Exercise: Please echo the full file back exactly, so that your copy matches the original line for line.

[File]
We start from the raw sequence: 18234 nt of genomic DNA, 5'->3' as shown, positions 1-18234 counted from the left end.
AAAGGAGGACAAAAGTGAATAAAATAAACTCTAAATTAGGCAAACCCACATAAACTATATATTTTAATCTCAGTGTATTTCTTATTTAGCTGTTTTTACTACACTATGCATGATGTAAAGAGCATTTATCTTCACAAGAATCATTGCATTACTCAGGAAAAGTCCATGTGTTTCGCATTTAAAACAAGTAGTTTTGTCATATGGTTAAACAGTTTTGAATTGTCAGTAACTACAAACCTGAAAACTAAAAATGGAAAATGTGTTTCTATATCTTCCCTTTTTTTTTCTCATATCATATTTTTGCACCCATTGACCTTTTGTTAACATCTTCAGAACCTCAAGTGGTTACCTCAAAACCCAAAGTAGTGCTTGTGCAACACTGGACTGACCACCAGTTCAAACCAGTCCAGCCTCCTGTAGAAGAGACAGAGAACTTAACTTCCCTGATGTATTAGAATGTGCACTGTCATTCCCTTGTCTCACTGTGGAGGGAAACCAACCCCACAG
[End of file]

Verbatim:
We start from the raw sequence: 18234 nt of genomic DNA, 5'->3' as shown, positions 1-18234 counted from the left end.
AAAGGAGGACAAAAGTGAATAAAATAAACTCTAAATTAGGCAAACCCACATAAACTATATATTTTAATCTCAGTGTATTTCTTATTTAGCTGTTTTTACTACACTATGCATGATGTAAAGAGCATTTATCTTCACAAGAATCATTGCATTACTCAGGAAAAGTCCATGTGTTTCGCATTTAAAACAAGTAGTTTTGTCATATGGTTAAACAGTTTTGAATTGTCAGTAACTACAAACCTGAAAACTAAAAATGGAAAATGTGTTTCTATATCTTCCCTTTTTTTTTCTCATATCATATTTTTGCACCCATTGACCTTTTGTTAACATCTTCAGAACCTCAAGTGGTTACCTCAAAACCCAAAGTAGTGCTTGTGCAACACTGGACTGACCACCAGTTCAAACCAGTCCAGCCTCCTGTAGAAGAGACAGAGAACTTAACTTCCCTGATGTATTAGAATGTGCACTGTCATTCCCTTGTCTCACTGTGGAGGGAAACCAACCCCACAG